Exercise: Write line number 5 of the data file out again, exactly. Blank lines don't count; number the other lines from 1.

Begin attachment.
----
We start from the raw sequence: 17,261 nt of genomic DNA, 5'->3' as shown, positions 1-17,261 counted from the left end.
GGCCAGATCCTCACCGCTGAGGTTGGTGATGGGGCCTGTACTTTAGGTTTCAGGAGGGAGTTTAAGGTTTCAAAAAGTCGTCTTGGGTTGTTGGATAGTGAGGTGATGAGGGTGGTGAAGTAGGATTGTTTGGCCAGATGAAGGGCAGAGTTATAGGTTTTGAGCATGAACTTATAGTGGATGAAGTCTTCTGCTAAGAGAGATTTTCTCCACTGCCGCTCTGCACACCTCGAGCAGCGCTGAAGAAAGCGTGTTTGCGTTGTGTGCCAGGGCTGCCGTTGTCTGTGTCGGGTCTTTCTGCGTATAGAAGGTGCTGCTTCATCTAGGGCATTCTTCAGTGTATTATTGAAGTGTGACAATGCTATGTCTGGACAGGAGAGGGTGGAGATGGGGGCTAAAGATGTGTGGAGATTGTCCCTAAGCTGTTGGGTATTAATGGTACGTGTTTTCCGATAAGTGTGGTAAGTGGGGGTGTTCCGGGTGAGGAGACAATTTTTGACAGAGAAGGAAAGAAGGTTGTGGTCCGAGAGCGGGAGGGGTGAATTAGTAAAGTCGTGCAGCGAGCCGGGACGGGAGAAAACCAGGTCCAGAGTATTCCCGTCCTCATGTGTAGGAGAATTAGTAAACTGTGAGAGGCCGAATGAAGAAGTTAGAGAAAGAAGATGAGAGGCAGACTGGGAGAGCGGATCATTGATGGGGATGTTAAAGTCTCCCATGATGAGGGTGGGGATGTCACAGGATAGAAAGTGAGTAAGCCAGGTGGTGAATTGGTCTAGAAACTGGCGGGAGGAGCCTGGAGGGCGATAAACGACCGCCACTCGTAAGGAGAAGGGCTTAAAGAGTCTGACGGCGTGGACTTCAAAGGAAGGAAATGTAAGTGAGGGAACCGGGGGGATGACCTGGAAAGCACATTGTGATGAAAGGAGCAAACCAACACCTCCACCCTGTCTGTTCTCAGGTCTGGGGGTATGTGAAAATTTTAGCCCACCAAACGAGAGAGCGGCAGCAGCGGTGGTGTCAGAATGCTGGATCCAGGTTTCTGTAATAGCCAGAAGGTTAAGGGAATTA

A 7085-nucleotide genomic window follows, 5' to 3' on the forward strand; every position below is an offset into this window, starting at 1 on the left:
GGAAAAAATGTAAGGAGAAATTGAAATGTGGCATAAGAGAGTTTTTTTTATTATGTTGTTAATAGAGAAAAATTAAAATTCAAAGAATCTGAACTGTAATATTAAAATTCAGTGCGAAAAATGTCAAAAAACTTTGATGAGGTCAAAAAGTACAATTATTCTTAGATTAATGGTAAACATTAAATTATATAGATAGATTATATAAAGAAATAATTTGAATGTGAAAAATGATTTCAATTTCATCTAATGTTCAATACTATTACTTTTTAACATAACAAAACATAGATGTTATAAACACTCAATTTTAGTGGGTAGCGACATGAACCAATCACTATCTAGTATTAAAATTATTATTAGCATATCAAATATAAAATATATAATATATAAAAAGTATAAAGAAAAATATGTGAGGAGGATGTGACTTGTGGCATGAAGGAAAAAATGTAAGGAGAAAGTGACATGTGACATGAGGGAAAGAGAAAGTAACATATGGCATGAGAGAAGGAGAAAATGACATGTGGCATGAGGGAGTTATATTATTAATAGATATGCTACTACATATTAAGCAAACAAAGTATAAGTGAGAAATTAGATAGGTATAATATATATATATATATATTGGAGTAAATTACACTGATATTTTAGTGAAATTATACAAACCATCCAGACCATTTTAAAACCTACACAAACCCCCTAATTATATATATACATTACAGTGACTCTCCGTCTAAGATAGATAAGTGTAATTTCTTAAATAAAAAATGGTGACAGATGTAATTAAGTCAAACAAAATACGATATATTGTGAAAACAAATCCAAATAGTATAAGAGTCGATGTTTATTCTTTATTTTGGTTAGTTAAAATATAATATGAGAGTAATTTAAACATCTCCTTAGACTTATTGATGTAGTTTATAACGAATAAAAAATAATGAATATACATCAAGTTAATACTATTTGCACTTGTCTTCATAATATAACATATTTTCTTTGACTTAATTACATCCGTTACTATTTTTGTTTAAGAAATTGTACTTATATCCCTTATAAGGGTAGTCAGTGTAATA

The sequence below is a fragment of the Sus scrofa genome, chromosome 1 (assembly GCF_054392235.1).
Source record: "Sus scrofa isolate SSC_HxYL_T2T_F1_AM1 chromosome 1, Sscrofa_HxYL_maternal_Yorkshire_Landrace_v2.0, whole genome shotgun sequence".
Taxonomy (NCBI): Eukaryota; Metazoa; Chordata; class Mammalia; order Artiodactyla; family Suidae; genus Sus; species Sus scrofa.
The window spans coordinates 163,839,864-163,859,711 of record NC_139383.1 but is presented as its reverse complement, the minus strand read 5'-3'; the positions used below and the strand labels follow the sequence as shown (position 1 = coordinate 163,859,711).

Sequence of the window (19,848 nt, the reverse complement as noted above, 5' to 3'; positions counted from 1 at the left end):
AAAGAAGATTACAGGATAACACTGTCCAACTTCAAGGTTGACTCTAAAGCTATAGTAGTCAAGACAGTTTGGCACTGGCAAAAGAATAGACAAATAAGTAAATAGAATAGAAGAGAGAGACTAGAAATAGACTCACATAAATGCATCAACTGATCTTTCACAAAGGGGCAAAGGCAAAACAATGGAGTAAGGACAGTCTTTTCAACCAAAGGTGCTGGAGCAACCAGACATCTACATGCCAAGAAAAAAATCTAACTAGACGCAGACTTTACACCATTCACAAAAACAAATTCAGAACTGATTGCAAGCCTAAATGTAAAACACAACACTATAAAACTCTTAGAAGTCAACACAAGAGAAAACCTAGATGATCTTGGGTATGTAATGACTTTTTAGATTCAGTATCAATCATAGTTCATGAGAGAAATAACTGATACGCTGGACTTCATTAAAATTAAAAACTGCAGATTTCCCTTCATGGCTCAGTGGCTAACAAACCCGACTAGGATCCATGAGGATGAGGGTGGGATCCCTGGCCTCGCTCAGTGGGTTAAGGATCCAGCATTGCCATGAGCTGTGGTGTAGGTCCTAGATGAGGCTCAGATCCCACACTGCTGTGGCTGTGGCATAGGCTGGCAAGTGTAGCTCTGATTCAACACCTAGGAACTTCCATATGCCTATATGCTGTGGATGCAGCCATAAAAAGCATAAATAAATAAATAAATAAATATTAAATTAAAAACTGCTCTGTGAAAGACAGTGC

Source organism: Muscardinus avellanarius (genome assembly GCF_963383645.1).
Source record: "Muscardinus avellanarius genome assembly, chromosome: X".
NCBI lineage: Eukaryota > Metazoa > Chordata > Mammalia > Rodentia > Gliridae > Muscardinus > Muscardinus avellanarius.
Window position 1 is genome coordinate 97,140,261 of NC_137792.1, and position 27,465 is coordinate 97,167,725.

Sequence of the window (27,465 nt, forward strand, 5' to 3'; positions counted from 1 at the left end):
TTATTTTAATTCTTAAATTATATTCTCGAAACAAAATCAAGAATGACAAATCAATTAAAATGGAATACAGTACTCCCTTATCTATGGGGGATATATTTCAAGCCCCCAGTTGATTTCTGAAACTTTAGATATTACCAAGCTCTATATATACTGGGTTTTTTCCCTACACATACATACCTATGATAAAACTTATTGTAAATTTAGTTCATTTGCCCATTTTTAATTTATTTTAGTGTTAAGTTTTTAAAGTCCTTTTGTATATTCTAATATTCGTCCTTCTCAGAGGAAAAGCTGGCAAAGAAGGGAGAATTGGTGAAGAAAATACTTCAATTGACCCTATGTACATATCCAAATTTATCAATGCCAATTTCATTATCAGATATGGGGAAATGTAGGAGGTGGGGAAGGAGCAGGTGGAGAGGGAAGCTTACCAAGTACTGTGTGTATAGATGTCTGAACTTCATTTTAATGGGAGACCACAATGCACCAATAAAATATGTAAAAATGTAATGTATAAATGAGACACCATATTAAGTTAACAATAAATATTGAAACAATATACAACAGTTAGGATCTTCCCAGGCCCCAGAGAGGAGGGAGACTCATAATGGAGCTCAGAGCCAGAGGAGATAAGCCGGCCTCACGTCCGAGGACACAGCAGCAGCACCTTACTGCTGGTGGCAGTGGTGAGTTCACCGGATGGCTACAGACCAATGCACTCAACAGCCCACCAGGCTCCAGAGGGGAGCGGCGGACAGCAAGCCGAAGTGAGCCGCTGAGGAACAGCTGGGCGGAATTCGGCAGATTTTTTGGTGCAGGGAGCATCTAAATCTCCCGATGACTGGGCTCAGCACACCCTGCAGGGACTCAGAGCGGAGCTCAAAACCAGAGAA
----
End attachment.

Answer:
The sequence below is a fragment of the Sus scrofa genome, chromosome 1 (assembly GCF_054392235.1).